When the father died, the widow could become head of the household, but this role could also be transferred to an orphan, generally a boy in his late teens. In preindustrial Japan, orphan boys could succeed their fathers as head of the household as early as age sixteen, but these orphans had to take on an adult's responsibilities precociously. In countries where this was possible, the orphans sometimes benefited from an early emancipation.
In the event of the father's death, it was sometimes difficult for a widow who did not remarry to keep many of her children with her. Consequently orphans left home precociously more often than other children. GRANDPARENTS seem to have played a very limited part in the accommodation of young orphans, probably because they were so seldom still alive. Orphans were often placed as servants or apprentices. However, family solidarity seems to have resulted in orphans being placed whenever possible as servants or apprentices with relatives.
During the Middle Ages and well into the seventeenth century, because little material support was available from charitable societies, orphans from modest backgrounds were sometimes doomed to live in destitution. Novelists have dwelt on the portrait of the homeless boy reduced to begging or DELINQUENCY, or the homeless girl forced into prostitution. But institutions were gradually organized to look after them. In many European countries, boards of guardians were set up; these were generally composed of the orphan's relatives and they were responsible for the orphan's education and for the safekeeping of his or her property.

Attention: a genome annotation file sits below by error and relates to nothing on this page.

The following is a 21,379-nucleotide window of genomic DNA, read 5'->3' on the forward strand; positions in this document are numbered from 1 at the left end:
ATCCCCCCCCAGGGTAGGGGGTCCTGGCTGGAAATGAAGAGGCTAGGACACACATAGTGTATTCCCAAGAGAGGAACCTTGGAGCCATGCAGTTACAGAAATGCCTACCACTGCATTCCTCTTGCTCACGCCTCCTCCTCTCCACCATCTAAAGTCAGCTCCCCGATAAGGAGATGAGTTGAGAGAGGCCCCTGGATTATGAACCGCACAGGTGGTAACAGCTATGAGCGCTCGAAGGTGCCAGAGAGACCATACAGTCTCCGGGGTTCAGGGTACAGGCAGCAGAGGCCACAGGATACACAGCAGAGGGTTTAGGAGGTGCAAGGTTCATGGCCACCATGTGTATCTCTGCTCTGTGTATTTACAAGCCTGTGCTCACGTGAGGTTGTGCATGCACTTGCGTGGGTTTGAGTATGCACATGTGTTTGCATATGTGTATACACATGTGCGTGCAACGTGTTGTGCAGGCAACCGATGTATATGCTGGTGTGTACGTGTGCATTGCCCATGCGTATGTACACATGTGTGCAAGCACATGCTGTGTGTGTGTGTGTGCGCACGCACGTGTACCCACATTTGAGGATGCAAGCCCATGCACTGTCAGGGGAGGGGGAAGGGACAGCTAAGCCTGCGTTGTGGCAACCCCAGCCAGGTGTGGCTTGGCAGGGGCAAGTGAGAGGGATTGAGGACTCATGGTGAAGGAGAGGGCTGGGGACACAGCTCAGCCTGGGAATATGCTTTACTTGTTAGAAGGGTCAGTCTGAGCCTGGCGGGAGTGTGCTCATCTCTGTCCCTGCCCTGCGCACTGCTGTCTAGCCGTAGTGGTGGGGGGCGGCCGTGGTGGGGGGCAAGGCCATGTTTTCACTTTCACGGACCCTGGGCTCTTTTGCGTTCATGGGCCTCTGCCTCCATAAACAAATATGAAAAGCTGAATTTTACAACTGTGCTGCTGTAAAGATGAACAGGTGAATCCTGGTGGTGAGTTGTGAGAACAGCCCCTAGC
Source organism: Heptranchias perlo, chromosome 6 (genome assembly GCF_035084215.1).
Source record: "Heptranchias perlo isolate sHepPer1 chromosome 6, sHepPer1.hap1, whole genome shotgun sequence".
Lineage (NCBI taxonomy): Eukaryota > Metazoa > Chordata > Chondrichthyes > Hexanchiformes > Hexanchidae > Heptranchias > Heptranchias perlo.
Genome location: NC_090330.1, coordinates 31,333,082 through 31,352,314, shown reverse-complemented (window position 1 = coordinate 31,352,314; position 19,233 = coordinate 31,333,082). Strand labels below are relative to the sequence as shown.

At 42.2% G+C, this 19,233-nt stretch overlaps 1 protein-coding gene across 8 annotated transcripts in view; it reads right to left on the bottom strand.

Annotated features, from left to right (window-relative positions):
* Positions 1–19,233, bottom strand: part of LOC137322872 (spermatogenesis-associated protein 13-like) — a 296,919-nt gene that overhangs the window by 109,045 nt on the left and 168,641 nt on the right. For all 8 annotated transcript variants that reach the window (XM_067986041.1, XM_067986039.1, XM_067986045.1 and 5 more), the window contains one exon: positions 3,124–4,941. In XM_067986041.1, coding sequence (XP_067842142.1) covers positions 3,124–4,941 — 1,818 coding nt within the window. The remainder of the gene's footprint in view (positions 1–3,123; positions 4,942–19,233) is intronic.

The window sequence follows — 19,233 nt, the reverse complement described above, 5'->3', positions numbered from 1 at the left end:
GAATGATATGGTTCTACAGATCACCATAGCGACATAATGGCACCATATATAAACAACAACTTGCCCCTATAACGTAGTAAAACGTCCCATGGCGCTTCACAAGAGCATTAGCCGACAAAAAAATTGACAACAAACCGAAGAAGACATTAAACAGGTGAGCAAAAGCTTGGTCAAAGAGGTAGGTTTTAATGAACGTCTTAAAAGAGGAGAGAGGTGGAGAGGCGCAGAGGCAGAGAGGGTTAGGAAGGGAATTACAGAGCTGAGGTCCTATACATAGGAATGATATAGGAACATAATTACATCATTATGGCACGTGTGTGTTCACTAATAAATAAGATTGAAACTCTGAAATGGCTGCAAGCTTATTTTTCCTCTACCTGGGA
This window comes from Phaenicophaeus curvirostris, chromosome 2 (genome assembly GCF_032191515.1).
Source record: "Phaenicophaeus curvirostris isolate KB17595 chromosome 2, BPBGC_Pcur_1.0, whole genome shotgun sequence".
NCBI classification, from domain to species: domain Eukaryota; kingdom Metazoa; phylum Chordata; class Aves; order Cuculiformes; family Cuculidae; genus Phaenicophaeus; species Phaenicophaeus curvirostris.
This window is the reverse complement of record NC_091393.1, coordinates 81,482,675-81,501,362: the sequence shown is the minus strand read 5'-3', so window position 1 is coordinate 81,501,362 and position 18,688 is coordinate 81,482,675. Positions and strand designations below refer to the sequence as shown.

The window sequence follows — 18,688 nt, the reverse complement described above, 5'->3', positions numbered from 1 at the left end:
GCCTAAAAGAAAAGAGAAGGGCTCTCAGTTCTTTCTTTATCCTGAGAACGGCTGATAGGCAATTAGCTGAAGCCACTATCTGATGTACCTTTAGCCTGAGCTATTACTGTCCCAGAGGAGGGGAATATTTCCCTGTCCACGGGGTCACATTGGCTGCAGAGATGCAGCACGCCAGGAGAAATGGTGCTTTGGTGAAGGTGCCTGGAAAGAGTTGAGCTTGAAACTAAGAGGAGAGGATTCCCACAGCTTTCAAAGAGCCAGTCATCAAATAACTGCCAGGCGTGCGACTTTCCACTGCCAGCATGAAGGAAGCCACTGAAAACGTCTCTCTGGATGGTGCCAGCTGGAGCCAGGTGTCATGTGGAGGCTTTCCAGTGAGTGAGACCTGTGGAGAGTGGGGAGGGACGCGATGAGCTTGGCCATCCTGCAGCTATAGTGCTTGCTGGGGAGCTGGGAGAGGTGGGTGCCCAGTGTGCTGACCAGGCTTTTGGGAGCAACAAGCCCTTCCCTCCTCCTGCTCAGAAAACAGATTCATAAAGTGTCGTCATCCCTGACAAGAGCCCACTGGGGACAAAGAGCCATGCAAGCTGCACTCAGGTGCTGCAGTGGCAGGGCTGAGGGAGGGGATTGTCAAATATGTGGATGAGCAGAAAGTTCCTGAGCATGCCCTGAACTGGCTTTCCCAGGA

One of the first people appealed to for care of the orphaned child was the godfather or godmother. However, the GODPARENT's role as guardian seemed to decline after the end of the Middle Ages in western Europe, although it probably remained strong in eastern and southern Europe. In France, the revolution instituted the civil BAPTISM, in which the godfather and godmother publicly and solemnly pledged to provide for the child's needs until he or she came of age should the parents die or become unable to look after him or her.
Orphans could also be adopted, a practice already documented in ancient Greece. In early modern times, the godfather and godmother were the first to be appealed to, which is why they had to be chosen from among relatively young people from a good background. In France, famous people such as Montaigne, Corneille, and Voltaire are known to have adopted their orphaned godchildren.